Muni yields have dropped and the yield curve has flattened. Why? One reason is lack of supply.
But why the lack of supply? Supply is commonly defined as new issuance to finance public purpose projects around the country. Issuance itself is subject to a number of factors, not least of which is predictable seasonality. Generally speaking, at the end of the second quarter, issuance tends to intensify as municipalities approach their fiscal year ends, predominantly at the end of June. In July and August, there is a natural lull as people take vacations and the market receives less attention. Finally, in the last quarter of the year, the pace of issuance generally picks up again as bankers seek to book deals before the year ends.
But seasonality really only constitutes "noise" over the underlying supply "signal," and that signal remains weak. Since the global financial crisis and the subsequent recession, municipalities remain wary of increasing their citizens' tax burdens. Property values have been restated, leading to lower tax bases, with some companies relocating while others have gone out of business, resulting in lost jobs. Uncertain revenue streams have prevented expansion of capital programs at many local levels, hence this has resulted in far less supply than one might anticipate given what current low interest rates could support. Demand for munis, by contrast, has remained robust. We entered 2016 coming off the back of two strong years in 2014 and 2015, and investors comfortable with, if not reliant upon, steady income from the muni space. And in the face of persistent uncertainty in both the domestic U.S. and international markets, munis have continued to provide investors with low correlation to other asset classes, and strong credit quality, in addition to positive performance for the past three years according to the Barclays muni bond indices.1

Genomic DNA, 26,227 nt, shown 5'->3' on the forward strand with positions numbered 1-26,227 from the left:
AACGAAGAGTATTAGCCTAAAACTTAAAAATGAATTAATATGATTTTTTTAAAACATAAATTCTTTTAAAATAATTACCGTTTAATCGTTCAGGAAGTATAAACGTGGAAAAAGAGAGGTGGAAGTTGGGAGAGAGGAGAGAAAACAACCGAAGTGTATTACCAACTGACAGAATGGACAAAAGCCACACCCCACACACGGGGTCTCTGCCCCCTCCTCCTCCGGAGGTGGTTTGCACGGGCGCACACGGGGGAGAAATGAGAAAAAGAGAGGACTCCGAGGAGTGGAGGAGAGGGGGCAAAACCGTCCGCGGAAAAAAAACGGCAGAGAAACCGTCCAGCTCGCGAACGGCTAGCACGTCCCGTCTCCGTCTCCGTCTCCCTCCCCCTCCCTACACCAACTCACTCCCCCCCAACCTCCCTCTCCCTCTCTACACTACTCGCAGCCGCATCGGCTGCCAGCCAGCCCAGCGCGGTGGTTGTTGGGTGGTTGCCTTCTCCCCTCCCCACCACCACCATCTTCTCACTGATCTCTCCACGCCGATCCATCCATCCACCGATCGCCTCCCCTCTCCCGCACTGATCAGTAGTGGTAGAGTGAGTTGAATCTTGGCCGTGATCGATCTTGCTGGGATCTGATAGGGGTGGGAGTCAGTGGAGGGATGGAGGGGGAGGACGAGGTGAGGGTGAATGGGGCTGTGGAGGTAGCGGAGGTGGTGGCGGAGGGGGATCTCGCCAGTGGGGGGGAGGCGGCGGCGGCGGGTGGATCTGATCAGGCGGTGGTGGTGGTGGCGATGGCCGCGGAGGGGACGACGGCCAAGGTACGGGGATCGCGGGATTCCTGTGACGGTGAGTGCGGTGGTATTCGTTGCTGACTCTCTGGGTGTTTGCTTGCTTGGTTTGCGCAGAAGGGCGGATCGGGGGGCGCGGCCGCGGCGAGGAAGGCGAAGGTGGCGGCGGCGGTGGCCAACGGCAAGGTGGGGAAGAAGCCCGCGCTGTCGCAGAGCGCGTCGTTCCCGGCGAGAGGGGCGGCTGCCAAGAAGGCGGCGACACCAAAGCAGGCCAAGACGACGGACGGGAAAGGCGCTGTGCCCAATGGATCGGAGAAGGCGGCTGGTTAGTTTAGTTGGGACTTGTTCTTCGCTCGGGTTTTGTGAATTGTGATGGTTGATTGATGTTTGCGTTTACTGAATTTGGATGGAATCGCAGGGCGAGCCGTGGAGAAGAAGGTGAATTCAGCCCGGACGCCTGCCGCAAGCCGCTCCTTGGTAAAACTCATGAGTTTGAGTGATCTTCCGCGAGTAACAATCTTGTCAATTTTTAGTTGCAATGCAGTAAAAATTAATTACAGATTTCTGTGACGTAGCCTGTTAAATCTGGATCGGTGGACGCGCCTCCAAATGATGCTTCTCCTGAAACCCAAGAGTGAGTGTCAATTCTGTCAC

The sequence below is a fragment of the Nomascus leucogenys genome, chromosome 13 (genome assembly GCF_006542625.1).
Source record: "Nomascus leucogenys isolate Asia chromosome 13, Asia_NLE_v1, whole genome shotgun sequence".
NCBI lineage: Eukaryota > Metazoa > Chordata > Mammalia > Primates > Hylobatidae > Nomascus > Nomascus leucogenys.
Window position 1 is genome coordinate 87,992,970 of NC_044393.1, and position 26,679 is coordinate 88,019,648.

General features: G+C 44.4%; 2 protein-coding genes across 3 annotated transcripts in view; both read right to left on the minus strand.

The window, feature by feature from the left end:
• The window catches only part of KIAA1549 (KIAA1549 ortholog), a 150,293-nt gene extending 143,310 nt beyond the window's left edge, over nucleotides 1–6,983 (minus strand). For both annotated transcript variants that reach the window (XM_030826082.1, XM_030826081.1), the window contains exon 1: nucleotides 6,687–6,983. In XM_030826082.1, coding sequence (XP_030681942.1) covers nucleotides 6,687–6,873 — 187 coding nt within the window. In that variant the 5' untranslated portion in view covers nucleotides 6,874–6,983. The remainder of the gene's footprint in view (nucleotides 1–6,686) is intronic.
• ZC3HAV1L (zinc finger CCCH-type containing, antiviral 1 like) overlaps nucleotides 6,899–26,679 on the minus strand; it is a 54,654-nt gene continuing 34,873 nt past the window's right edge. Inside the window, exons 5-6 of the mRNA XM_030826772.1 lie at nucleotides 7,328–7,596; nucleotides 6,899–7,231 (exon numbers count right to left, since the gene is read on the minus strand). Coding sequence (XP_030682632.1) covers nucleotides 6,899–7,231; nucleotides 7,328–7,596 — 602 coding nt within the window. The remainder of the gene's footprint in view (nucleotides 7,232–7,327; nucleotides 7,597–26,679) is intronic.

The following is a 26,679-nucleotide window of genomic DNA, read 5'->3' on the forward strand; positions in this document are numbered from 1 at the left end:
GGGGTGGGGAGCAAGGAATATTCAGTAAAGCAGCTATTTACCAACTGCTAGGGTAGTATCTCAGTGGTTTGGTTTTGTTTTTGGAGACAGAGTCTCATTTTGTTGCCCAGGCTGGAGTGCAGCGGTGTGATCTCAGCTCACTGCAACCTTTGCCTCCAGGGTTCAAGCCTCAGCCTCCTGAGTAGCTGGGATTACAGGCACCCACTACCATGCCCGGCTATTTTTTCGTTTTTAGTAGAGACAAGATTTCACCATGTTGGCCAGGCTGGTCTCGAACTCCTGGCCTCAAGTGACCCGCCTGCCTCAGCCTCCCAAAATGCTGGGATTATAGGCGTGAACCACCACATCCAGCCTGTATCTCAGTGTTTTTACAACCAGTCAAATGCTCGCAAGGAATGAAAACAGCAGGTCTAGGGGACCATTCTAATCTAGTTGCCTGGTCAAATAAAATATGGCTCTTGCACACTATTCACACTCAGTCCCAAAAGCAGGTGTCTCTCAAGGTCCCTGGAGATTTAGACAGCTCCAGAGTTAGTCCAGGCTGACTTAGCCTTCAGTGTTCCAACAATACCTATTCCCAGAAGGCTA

This is clearly illustrated by muni fund flows versus issuance over the past three years, as well as year-to-date 2016.
Municipal Bond Fund Flows
Municipal Bond New Issuances
One way of addressing the supply issue, would be for Congress to launch a national infrastructure financing program akin to the Build America Bond (NYSEARCA:BAB) program launched by President Obama in February 2009 in the wake of the global financial crisis. Such a move would serve not only to provide much needed, and, in some cases vital, infrastructure improvement, but also, through fiscal policy, to take the onus for stimulating growth from the Federal Reserve alone. In addition, while sidestepping any need for municipalities themselves to raise taxes, it could, like BAB, have an immediate effect.
Post Specific Disclosures
1 As measured by the Barclays Municipal Bond Index and the Barclays High-Yield Municipal Bond Index. The Barclays Municipal Bond Index is considered representative of the broad market for investment grade, tax-exempt bonds with a maturity of at least one year. The Barclays High-Yield Municipal Bond Index is considered representative of the broad market for below investment grade, tax-exempt bonds with a maturity of at least one year.
Correlation, in the world of finance, is a statistical measure of how two securities move in relation to each other.
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